Self-Taught Artist Brightens Lucas Valley

Kevin Sullivan
Kevin Sullivan has made a mark in Lucas Valley with his exterior decorations that include characters from Pixar animated movies. Photo by Dave Weinstein.

Every neighborhood should have someone like Kevin Sullivan – someone who is genial, is a presence on the street, gets to know people, watches out for trouble, contributes a bit of color, a bit of joy, some homemade art.

In Marin County’s original Lucas Valley tract of Eichler homes that person is Kevin Sullivan, who says that he and his wife Beth Sullivan “have been here about 19 years. We love this neighborhood.”

For about 15 of those years Kevin has been turning his front yard into a constantly evolving display of art, artistry, and whimsy.

Sullivan's front garden is a compendium of memorabilia, natural forms, whimsy and Pixar.

There are giant stones, industrial-strength ship cables, birdhouses, oddball masks descending from trees, and a 600-pound stone on a pedestal. You will also spot a pattern, if you know the wildly popular animated films created by Pixar Studios, which is based in Emeryville and is a subsidiary of Disney.

Kevin works in the trades, pretty much all of them, he says. He is a union welder and pile driver and a former Marine, and too young to retire, he adds. He’s proud of his Irish heritage and still speaks with the Massachusetts accent of his youth.

“At 77 I’m just doing small jobs for people who know me,” he says. He’s done a fair amount of work on Eichlers in the tract, which is also known as 'the Berries' because street names end in the word '…berry.'

Kevin stands with his latest Pixar Tail Art, a character from the new film ‘Onward.’ It is his sixteenth Pixar character.

The images of Pixar characters can be found throughout his property, in the private spaces as well as the public. They include the father (or, rather, bottom half of the father) from the Pixar flick that just hit theaters, ‘Onward.’

“That’s Ratatouille from the first movie,” Kevin says, as he leads a tour. “There’s Jessie, there’s Buzz and Lightning. That’s Miss Fritter from Cars 3.”

The figures are cut from aluminum based on large images he gets from Pixar, and often decorated with many other materials, both found and bought. His Miss Fritter – a talking school bus – incorporates real chains and old license plates.

  Miss Fritter
Miss Fritter is a blend of assemblage folk art and pop culture.

“That was quite a bit of work, finding those old license plates,” he says.

He adds, “Never took an art lesson in my life.”

About his artistic skill, Kevin says, “It comes from my blessed mother in heaven. She was a nurse, she did the house repairs, and she did all kinds of art. And I have Mum’s hands, and once in a while I talk to her and thank her for her gifts.”

The characters are painted by Todd D’Amario, “a dear friend and an artist,” who used to work for Pixar, Kevin says.

Elastigirl is attached as Tail Art to the rear of Kevin's Jeep by his home, adding a touch of whimsy to the neighborhood.

For Kevin, Pixar and its characters are almost family. Beth has been working for the studio for 33 years in post-production. Were it not for that, Kevin says, they would probably still be living in a more traditional home in Fairfax.

When Pixar issued stock in the mid-1980s, with Steve Jobs its largest shareholder, “We all got stock,” Kevin says, “and it was the only way we could afford the Eichler. I had worked on the Eichlers and really, really liked them. And thank you, Steve Jobs, in heaven, because you shared the wealth with us.”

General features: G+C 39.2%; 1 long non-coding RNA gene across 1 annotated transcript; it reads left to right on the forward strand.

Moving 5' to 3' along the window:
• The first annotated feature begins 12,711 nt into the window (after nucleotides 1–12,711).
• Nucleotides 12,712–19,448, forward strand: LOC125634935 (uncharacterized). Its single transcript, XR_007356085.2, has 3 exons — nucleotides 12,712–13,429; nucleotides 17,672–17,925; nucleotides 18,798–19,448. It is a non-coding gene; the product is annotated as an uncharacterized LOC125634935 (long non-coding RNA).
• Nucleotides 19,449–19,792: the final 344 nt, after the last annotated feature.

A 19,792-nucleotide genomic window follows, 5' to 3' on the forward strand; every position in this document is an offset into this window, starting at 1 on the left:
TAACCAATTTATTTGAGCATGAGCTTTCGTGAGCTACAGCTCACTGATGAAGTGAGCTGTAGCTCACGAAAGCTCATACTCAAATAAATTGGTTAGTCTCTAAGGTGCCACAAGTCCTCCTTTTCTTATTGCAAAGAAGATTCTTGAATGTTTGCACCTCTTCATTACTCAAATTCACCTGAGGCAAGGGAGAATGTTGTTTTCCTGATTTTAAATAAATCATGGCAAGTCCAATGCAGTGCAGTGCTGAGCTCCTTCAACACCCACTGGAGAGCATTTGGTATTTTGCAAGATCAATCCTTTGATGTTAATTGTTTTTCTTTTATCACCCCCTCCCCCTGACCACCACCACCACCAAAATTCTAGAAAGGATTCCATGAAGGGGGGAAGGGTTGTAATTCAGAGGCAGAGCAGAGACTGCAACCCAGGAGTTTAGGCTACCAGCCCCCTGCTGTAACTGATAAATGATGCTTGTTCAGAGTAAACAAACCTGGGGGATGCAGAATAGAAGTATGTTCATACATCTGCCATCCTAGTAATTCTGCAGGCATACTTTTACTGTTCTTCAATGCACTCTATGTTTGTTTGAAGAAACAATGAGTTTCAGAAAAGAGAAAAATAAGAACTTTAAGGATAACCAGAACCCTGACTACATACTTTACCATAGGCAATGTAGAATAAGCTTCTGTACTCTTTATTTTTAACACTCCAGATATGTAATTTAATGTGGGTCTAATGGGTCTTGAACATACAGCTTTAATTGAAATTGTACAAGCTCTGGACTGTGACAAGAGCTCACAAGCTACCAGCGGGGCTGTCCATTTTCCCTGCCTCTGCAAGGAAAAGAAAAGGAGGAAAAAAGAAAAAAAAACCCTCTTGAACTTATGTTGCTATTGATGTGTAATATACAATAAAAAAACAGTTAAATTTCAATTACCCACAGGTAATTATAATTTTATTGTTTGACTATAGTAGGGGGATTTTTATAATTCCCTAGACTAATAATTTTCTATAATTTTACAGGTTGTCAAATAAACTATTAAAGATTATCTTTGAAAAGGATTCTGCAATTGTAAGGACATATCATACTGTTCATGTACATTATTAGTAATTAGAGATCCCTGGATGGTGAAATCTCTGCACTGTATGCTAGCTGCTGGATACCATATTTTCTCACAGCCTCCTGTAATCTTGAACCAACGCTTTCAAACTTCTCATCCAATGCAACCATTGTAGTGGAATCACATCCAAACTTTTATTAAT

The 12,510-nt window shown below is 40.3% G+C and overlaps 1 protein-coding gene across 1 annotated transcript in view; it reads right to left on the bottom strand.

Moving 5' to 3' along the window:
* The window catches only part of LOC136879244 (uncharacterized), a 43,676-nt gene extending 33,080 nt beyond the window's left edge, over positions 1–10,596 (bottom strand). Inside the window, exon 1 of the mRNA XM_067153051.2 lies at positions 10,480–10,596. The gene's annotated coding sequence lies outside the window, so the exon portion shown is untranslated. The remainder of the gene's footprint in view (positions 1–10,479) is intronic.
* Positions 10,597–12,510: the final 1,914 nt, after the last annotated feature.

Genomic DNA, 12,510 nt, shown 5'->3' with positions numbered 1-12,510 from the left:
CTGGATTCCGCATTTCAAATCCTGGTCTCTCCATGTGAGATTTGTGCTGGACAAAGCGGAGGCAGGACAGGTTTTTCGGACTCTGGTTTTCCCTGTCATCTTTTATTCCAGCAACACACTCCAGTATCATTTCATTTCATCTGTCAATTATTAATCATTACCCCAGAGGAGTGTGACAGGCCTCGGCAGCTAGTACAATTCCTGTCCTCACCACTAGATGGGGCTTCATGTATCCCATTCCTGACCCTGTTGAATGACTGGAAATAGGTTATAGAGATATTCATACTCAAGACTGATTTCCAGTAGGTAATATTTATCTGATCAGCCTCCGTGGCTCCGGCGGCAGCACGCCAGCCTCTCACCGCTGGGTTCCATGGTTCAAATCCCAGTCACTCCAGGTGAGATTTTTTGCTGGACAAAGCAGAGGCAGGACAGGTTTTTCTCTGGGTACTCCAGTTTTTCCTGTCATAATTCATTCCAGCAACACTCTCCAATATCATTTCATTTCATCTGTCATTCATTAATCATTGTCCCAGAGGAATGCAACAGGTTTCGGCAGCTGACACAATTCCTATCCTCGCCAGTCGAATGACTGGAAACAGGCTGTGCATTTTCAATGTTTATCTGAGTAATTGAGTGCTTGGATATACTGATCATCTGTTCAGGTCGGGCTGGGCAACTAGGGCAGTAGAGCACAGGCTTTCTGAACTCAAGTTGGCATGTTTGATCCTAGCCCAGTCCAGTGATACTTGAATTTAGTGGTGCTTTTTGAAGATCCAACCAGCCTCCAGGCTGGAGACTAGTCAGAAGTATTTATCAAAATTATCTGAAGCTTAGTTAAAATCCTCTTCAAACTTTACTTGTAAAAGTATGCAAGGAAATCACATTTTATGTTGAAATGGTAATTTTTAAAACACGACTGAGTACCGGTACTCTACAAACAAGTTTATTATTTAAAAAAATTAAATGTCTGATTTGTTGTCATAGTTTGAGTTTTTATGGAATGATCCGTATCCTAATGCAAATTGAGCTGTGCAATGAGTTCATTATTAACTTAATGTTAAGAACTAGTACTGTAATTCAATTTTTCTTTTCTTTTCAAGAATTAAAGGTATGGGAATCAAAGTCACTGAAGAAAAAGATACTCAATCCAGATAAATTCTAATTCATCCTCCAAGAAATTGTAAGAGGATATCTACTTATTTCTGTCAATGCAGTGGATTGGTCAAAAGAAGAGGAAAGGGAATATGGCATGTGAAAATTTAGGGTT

From the beginning, Beth and Kevin have been affixing the figures to the rear ends of their his-and-her Jeeps. They call the pieces “Tail art.” Beth parks her Jeep at Pixar, and fellow employees enjoy them. Pixar Post wrote about the creations back in 2016:

  Bing Bong
Bing Bong appeared in the 2015 film 'Inside Art.' Kevin always makes his figures when the films open.

“As each new film hits theaters, the characters get refreshed with Beth selecting the character, Kevin crafting the aluminum sculpts and Todd meticulously painting the characters to make them truly eye-popping.”

Kevin is cognizant that Disney/Pixar owns the copyright on all their characters and Kevin doesn’t intend to violate it. “Nobody pays me (for the artworks),” he says. “They will go to my grandchildren.”

Kevin and Beth have four children – and eight grandchildren.

Once he pulled into a Safeway parking lot with one of the characters affixed to his truck. A man offered to buy it. “I said, it’s not for sale. He offered me $2,500 cash. I said I would never sell it.”

  Spot and Arlo
Spot and Arlo starred in 'The Good Dinosaur.'

About his art, Kevin says, “I do it for my lovey, my wife, and I do it for the children.”

“My biggest reward for the art I do,” he says, involves pleasing children. He cites an example.

He’d parked his Jeep adorned with a Pixar image in a parking lot and saw a mom walking with her son, 12 or 13, with Down Syndrome. Kevin had a hunch.

“I said, excuse me, Mum, maybe your son would like to say hello to Mater. “

Mater is a rusty, old tow truck with a gap-toothed smile, a good heart, a notable accent, and a complete lack of pretension. Not unlike Kevin Sullivan, you might say.

Kevin continues the story: “And the son turns around and said, ‘MATER!’ and came across the parking lot and hugged him. That was payback for everything I’ve ever done, that one little boy.”

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